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How a Renovation Ruined a West Village Pocket Park

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Be not afeared: Defenestrated is Curbed's new architecture column, from the minds of Thomas de Monchaux and/or Philip Nobel. Send thoughts and leads to Here now, Thomas de Monchaux on Bleecker Street Park and Playground.

[All photos by Will Femia.]

Last August, Hurricane Irene swept through the city and, among other things, removed some of the monumental ginko trees that are the glorious canopy over Bleecker Street Park and Playground, a half-acre pocket park in the West Village then undergoing a renovation. When the park recently reopened, it was clear that the Act of God was nothing compared to the ruination visited on the park by the renovation itself.

It's hard, at first glance, to care. And even to see what the problem is. A sub-par renovation of a tiny patch of public land at the corner of Marc Jacobs and Magnolia Bakery seems like an effete disappointment at best, and at worst a distraction from the continual crises with which public agencies like the Parks Department must contend. Denizens of today's West Village are not starved, generally, for comfort and natural beauty. And a quick look at the park, as it now stands, yields a catalogue of palatable-seeming stuff: picturesque gaslight-ish lamps, metal-and-wood benches that sort of look like the lovely metal-and-wood benches in Central and Prospect Parks, flower beds with low looping fencing, a couple of cement tables with chessboards built-in, a sandy patch with, during a recent visit, a handful of unchained folding chairs and a tiny folding table. What's not to like? The familiar statue on the corner, a gymnastically modernist abstraction, is unchanged, as is the beloved playground on the North half of the site. People sit on the benches and eat cupcakes, as before. Maybe they even play chess. And yet if you look more closely, and consult a little history, you begin to feel an undertow, and to suspect that a small but precious inheritance has been squandered.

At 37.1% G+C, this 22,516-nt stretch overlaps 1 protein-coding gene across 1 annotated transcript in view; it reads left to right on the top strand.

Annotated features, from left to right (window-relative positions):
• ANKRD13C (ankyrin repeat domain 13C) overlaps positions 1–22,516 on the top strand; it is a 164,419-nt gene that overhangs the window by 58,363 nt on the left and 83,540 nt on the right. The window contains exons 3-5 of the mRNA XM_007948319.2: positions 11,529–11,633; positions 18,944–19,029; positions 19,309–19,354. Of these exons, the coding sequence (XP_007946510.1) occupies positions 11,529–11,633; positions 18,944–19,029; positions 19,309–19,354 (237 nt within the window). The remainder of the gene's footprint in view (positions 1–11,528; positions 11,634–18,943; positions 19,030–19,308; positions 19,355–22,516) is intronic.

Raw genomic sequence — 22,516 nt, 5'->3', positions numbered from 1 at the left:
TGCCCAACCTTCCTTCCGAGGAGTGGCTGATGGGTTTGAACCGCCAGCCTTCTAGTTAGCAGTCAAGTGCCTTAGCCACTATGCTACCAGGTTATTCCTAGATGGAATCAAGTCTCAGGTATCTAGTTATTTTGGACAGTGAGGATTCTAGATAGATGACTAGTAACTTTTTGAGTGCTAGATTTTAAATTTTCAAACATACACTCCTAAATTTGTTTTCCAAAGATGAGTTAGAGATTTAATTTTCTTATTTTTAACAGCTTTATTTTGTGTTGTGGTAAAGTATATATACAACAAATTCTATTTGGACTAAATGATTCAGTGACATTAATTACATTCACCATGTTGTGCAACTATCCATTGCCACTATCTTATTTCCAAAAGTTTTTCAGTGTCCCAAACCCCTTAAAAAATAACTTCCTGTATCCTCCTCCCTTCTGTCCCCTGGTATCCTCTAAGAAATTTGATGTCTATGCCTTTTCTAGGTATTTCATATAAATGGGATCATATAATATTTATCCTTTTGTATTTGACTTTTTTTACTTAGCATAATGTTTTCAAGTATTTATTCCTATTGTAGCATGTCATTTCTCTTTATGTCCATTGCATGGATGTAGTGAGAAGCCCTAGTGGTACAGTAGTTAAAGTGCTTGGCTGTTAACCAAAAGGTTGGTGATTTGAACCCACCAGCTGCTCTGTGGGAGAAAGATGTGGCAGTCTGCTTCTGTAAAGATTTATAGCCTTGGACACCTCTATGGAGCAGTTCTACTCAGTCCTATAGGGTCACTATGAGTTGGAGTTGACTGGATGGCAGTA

The original park dated to 1966, the result of a multi-year tangle between a city proposal to condemn a dilapidated warehouse and public restroom then on the site, to radically widen Bleecker Street to funnel Holland Tunnel traffic from adjacent Hudson Street and 8th Avenue, and a lively consortium of locals who organized against the idea, and pushed instead for a park to accommodate an under-served population of elderly and children in what was then a considerably less privileged part of the city.  It was a very early instance of the kind of community advocacy against bombastic top-down planning that we've come to associate with the legendary urbanist and public intellectual Jane Jacobs, who lived thirty steps away from the park, on Hudson street, and whose husband Robert Jacobs, (along with Robert Nichols, whose similar historic work for Washington Square Park in 1969 has been similarly destroyed by farcical renovation), was one of several local designers who contributed to envisioning what the park could be and do.